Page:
Are there any rules about when I must give workers their final paychecks?
Yes. Most states have laws requiring employers to give employees their final paychecks very soon after termination — sometimes on their last day of work. This may mean that you cannot wait for your usual payroll process to issue the final check. In some states, these deadlines depend on whether the employee was fired or quit.
I just had to fire an employee. What should I tell the rest of my workforce?
This is a very tricky area. On the one hand, you want to acknowledge that their coworker is no longer around. On the other hand, you don’t want to fuel office gossip or, worse, wind up on the receiving end of a lawsuit. The safest course of action is to make a limited statement without going into detail. You might want to say something like, “Sarah is no longer with the company. Sam and Martin will be sharing her job duties until we are able to replace her.”
Avoid the temptation to explain why the employee is gone. If these statements put the employee in a bad light (as most reasons for firing do), and the employee later hears of them, you might get sued for defamation.
How do I give a reference for a worker I had to fire?
The course of action least likely to land you in legal hot water is to say as little as possible. Many employers adopt a policy of giving out only dates of employment, job title, and final salary to prospective employers. As long as you stick to easily documented facts and keep it brief, you will stay out of trouble.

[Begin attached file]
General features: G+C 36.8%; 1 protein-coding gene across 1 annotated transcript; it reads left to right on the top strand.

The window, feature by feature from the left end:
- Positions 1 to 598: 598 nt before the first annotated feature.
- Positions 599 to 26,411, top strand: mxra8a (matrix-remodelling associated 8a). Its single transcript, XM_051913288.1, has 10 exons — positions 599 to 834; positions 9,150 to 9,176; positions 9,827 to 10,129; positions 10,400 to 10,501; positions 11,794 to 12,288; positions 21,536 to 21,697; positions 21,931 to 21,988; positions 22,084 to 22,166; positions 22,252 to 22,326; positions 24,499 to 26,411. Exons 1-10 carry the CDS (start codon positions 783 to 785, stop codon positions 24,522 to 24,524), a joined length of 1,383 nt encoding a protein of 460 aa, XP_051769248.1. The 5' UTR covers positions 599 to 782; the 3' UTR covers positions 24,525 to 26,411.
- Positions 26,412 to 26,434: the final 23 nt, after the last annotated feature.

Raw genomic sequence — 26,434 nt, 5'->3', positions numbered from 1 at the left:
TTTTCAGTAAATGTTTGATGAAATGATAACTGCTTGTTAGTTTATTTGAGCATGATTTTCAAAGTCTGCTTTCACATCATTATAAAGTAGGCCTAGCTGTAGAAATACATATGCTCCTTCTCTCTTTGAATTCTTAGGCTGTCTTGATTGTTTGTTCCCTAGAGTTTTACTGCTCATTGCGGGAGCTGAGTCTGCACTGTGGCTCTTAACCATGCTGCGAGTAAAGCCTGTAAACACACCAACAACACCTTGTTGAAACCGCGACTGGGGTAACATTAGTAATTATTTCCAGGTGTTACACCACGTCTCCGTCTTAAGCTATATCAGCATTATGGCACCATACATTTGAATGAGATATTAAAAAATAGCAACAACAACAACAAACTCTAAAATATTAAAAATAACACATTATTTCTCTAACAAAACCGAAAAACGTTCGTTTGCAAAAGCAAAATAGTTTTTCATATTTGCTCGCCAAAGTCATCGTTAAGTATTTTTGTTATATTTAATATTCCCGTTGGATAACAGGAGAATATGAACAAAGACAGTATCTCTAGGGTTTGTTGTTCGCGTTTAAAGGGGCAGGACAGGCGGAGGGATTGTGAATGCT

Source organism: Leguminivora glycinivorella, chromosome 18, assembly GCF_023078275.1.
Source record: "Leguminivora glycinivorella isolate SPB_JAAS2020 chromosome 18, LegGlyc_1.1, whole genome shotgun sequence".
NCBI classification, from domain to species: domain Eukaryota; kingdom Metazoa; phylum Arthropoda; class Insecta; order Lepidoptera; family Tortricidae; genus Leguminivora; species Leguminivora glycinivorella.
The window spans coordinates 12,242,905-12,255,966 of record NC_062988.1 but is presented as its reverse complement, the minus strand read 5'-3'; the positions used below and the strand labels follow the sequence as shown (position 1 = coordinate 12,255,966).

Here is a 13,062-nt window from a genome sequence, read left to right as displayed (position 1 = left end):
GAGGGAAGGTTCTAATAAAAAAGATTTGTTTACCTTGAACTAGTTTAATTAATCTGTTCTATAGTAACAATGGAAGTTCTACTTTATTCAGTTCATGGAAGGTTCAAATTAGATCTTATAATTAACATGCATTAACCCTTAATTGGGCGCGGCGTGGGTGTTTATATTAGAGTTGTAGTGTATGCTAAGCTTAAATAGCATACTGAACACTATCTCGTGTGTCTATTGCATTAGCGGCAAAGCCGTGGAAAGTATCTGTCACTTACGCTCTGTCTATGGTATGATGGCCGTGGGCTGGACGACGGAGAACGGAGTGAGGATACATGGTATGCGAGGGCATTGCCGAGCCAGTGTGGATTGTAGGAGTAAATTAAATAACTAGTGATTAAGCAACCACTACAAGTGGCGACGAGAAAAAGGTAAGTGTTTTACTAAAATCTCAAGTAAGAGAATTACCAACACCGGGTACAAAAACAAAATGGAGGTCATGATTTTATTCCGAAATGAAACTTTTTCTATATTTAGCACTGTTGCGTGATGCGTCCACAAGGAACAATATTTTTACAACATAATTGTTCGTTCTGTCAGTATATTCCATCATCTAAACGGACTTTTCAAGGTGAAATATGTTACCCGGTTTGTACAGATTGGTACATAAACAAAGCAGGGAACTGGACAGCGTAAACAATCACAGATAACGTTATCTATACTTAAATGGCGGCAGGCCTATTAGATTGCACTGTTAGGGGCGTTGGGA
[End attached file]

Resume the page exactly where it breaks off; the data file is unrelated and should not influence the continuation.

If you decide to give more expansive references, use caution. If you make false statements about a former employee with the intent to harm his or her reputation, you can be sued for defamation.
Am I legally required to pay severance to workers when they leave?
Probably not. Unless you lead your employees to believe that they are entitled to severance (through language in an employment contract, employee handbook, or oral promise, or by routinely paying severance to departing employees), you are under no obligation to do so.
However, many employers customarily offer severance pay to all long-term employees. A severance package helps ease the burden of being fired and may help the employee transition to a new job. A severance package may also help soothe the bad feelings of a fired employee. Not only will this ease your conscience when you have to fire employees, it will also make lawsuits from former employees less likely. After all, a former employee who has been rewarded for prior service to the company may not be particularly motivated to sue.
Is there anything I can do to protect myself from lawsuits by former employees?
Yes. You can ask the employee to sign a release — an agreement not to sue you for being fired — in exchange for certain benefits. Some employers routinely ask employees to sign a release as a condition of receiving a severance package.
If you decide to seek a release from a departing employee, you will probably need the help of a lawyer. In some states, a release must contain specific language or a court will not honor it. And you will want to tailor the release to meet the needs of your company and the particulars of the employment situation.
© 2010 Nolo